[S]olid reporting can help any blogger. Learn the value of journalistic legwork. Talk to multiple sources, and check out the credibility of those sources. Double-source information that seems suspect. Seek out the aid of public- and media-relations professionals for corporations and public institutions; today, many of them are accustomed and willing to work with bloggers as well as traditional journalists. Don’t be afraid to go to the top of an organization for comment, but also know the value of seeking information from those much further down the organizational ladder. …

The U.S. Freedom of Information Act is a journalist’s best friend, and a blogger’s, too. Anyone has the right to access public records (at least here in the U.S.), and sometimes FOIA is the tool necessary to get the job done. It’s not just for professional journalists.

Bloggers also would be wise to frequent resources designed for journalists. Poynter Online, publisher of this article, can be a useful site for bloggers. And there are so many more journalistic and reporting organizations whose resources will help bloggers produce better, more accurate work. Poynter Online maintains lists of them here and here. …

f there’s one area about blogging that raises the most concern, it’s ethics. …

Bloggers need only to look at the ethical standards developed by various journalism groups to get ideas on important issues to be included in a bloggers’ guide.’s Jon Dube also wrote a Blogger’s Code of Ethics in 2003 that’s worth reviewing.

December 18, 2004

Fair use of photos on blogs

Fascinating discussion going on at Weblogs Inc.’s Nanopublishing weblog: Fair use of photos on blogs … the photographers speak out.

Jason Calacanis writes:

I had dinner with two big name photographers in L.A. recently. These are folks who’s name you might recognize even if you are not in the photography industry. I asked them both under what circumstances could use their images without paying them, they both immediately responded emphatically “under no circumstances!”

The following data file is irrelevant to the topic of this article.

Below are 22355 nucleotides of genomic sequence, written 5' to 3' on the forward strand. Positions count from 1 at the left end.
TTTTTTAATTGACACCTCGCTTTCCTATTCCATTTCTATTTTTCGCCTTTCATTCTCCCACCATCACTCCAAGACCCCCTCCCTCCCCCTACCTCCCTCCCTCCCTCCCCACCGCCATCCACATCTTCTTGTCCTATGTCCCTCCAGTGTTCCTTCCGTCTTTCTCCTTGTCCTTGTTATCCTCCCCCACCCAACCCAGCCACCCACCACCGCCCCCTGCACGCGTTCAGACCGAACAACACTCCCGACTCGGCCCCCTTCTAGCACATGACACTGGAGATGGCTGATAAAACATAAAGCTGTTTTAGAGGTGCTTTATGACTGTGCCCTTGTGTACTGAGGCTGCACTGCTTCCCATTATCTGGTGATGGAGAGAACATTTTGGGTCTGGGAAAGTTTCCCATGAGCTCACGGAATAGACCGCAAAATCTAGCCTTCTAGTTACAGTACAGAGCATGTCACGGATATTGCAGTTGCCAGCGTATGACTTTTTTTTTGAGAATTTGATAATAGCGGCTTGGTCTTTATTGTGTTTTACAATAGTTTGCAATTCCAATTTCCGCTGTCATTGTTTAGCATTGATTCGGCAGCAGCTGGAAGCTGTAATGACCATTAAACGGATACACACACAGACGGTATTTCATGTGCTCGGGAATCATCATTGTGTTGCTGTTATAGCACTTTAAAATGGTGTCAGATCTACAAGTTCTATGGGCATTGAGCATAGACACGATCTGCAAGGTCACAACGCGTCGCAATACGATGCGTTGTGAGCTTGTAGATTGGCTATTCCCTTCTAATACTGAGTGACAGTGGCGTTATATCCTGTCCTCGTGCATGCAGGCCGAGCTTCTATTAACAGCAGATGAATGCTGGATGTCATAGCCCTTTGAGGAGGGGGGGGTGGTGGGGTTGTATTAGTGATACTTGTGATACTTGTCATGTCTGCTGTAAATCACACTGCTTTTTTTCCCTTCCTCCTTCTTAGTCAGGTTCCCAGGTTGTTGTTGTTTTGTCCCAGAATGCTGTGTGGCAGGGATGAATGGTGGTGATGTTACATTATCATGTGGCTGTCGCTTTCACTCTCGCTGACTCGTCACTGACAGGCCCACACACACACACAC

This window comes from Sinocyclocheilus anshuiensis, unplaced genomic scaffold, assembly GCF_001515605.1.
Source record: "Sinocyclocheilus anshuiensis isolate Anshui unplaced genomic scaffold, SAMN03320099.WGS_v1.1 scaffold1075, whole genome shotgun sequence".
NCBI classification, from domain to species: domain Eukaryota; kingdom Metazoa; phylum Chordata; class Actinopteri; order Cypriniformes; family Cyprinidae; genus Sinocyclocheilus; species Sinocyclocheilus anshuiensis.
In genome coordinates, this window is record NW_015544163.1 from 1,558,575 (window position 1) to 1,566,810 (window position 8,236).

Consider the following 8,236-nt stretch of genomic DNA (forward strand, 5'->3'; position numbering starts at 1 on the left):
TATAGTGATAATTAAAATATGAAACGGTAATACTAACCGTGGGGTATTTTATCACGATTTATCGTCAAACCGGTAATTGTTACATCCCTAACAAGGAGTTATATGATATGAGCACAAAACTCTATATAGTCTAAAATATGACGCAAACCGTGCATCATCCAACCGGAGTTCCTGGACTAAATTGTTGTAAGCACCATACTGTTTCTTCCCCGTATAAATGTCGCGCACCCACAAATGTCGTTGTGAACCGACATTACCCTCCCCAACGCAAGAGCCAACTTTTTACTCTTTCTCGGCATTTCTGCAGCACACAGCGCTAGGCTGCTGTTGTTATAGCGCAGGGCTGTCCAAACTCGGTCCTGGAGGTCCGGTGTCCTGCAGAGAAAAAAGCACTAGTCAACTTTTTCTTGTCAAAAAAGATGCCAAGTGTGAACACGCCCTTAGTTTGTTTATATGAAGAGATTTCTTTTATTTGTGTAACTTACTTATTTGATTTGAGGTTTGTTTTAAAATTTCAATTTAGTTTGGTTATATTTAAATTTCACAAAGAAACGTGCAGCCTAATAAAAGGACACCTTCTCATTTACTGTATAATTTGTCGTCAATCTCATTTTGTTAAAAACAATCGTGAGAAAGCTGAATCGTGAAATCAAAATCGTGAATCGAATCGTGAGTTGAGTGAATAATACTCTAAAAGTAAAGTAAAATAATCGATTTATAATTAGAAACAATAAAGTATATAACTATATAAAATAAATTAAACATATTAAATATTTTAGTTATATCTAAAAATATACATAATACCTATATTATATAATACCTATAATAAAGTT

Interesting. I asked them if they had heard of the term fair use, and they said they had heard of it but their photo agencies had told them that no one can use their images ever without their permission. This, of course, is not true. There is fair use …

Jason’s right. I supervised a newspaper’s photo department years ago, so I’m sympathetic to my photojournalist friends. The question is, should bloggers just grab others’ images and repost them on their blogs without permission (but with credit)?

Unfortunately, it depends. It depends on whether it’s a newsworthy event worthy of wider dissemination, or just a really cool, artistic photo of a nature scene, a sunset or the night sky (I cringe when I see these reproduced on blogs rather than offer a pointer to the photographer’s site). It depends on how the blogger is reproducing the photos. A small reproduction is OK in my book — a full-scale photo may or may not be. That’s just the digital world we live in today.

Photographers don’t enjoy any special rights not accorded to other creative individuals such as journalists and authors, whose works are snipped and reproduced every day, on blogs and websites around the world, millions of times. But check out the photographers’ take on all this at Jason’s site.

Cross-posted to Darknet.